That isn’t always easy, either—watching them prepare to leave the nest. But one thing that makes me optimistic for them is that this is an extraordinary time to be a woman. The progress we’ve made in the past 100 years, 50 years, and, yes, even the past eight years has made life significantly better for my daughters than it was for my grandmothers. And I say that not just as President but also as a feminist.

In my lifetime we’ve gone from a job market that basically confined women to a handful of often poorly paid positions to a moment when women not only make up roughly half the workforce but are leading in every sector, from sports to space, from Hollywood to the Supreme Court. I’ve witnessed how women have won the freedom to make your own choices about how you’ll live your lives—about your bodies, your educations, your careers, your finances. Gone are the days when you needed a husband to get a credit card. In fact, more women than ever, married or single, are financially independent.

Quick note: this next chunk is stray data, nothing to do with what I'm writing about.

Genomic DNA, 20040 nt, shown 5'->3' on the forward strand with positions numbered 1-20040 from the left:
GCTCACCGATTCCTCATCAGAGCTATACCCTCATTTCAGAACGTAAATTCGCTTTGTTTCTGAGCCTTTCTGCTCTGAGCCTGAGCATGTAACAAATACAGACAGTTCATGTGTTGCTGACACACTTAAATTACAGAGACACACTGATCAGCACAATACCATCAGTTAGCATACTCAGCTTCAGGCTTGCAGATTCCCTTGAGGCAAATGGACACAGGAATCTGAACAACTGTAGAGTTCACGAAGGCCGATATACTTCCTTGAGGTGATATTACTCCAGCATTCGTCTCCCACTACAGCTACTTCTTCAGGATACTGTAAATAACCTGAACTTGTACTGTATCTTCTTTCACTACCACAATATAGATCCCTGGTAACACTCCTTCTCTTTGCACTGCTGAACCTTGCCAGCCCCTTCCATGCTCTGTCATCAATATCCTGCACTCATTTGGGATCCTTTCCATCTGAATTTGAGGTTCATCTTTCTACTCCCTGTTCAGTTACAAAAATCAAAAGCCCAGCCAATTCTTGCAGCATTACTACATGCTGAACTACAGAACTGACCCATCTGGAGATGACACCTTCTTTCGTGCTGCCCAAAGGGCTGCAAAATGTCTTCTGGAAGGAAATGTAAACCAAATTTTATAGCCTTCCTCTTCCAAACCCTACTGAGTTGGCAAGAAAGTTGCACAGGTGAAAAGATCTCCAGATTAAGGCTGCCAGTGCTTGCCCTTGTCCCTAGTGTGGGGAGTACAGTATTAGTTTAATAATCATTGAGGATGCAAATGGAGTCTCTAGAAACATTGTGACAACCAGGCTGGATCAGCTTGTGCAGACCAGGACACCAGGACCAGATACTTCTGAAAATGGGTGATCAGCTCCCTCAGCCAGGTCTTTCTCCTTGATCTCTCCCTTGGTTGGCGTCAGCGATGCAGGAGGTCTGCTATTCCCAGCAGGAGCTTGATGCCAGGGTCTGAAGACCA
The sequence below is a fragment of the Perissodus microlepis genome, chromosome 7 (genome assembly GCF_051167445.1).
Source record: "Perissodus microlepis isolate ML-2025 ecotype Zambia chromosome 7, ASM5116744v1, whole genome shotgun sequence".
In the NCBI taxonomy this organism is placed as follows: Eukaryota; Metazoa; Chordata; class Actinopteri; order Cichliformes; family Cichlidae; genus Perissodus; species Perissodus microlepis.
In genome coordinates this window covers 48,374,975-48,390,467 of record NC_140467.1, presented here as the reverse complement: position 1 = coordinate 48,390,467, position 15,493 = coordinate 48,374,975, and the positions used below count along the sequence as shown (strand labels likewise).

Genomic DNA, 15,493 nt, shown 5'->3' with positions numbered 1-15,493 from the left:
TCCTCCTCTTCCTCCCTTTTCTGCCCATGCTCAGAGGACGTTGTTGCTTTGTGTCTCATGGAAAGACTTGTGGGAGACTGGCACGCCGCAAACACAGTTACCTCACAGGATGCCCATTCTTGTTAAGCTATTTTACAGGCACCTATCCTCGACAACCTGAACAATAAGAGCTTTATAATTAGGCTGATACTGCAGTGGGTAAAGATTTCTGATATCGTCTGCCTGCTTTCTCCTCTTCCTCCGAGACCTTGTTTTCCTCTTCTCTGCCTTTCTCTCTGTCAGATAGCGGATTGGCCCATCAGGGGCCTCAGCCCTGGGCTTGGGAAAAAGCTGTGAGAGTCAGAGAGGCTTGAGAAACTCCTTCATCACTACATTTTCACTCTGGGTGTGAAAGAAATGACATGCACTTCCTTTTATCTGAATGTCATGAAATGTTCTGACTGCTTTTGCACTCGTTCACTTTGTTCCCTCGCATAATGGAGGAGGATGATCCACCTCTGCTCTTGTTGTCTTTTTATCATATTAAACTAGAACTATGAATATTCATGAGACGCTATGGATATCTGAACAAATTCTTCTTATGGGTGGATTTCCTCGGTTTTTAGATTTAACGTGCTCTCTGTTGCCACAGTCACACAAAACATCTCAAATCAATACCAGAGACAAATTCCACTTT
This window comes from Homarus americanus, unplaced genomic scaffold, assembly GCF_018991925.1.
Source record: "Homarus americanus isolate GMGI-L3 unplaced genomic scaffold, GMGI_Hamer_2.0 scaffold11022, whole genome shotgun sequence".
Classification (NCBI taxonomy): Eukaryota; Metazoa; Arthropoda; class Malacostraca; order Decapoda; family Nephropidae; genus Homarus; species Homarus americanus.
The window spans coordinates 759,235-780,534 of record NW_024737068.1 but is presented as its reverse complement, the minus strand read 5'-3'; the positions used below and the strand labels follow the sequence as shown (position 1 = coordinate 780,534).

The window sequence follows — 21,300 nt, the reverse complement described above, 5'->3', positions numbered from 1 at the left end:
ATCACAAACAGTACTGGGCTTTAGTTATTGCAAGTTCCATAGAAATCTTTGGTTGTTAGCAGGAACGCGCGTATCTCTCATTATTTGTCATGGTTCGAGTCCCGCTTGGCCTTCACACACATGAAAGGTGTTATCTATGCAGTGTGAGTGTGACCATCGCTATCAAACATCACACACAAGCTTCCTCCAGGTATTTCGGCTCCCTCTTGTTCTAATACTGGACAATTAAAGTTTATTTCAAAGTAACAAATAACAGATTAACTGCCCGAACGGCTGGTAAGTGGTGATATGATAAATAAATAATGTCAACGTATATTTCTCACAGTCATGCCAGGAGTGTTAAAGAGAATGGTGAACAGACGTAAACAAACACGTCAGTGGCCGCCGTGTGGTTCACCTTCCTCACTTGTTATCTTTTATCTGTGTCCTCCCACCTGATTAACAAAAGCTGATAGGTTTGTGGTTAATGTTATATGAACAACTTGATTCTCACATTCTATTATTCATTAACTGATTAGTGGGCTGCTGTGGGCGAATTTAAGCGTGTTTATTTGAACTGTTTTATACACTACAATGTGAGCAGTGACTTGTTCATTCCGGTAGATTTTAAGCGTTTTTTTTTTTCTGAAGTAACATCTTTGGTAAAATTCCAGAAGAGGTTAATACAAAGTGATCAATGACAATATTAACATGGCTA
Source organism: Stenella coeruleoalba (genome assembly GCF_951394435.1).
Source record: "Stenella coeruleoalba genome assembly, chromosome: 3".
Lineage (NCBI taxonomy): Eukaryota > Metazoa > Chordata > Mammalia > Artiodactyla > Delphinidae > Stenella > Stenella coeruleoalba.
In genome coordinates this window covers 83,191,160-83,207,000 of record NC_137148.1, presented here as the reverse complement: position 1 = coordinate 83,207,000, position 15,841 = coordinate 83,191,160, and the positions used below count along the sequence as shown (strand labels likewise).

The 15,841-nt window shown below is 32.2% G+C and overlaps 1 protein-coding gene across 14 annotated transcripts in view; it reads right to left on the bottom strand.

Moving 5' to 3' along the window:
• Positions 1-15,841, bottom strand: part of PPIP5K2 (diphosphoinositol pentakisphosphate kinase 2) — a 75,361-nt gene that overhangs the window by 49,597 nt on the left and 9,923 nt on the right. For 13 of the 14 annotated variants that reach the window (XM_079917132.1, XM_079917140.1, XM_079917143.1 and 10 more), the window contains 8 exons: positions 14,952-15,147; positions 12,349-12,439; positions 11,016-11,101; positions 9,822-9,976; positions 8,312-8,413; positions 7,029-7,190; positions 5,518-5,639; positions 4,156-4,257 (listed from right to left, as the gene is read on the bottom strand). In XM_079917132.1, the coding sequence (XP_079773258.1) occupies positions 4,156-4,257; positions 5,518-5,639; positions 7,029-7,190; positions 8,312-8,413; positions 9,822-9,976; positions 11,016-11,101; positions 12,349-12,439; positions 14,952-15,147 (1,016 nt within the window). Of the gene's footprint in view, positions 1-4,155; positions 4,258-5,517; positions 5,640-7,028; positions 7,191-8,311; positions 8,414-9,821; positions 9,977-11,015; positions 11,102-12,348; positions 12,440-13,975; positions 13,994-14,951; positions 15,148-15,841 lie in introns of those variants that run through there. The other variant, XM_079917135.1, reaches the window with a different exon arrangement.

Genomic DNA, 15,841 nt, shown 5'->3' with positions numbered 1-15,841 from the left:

So we shouldn’t downplay how far we’ve come. That would do a disservice to all those who spent their lives fighting for justice. At the same time, there’s still a lot of work we need to do to improve the prospects of women and girls here and around the world. And while I’ll keep working on good policies—from equal pay for equal work to protecting reproductive rights—there are some changes that have nothing to do with passing new laws.

In fact, the most important change may be the toughest of all—and that’s changing ourselves.

The Perk of a “45-Second Commute” The President has spent “a lot more time” watching Sasha and Malia (here, meeting Mac the Turkey in 2014) grow into women.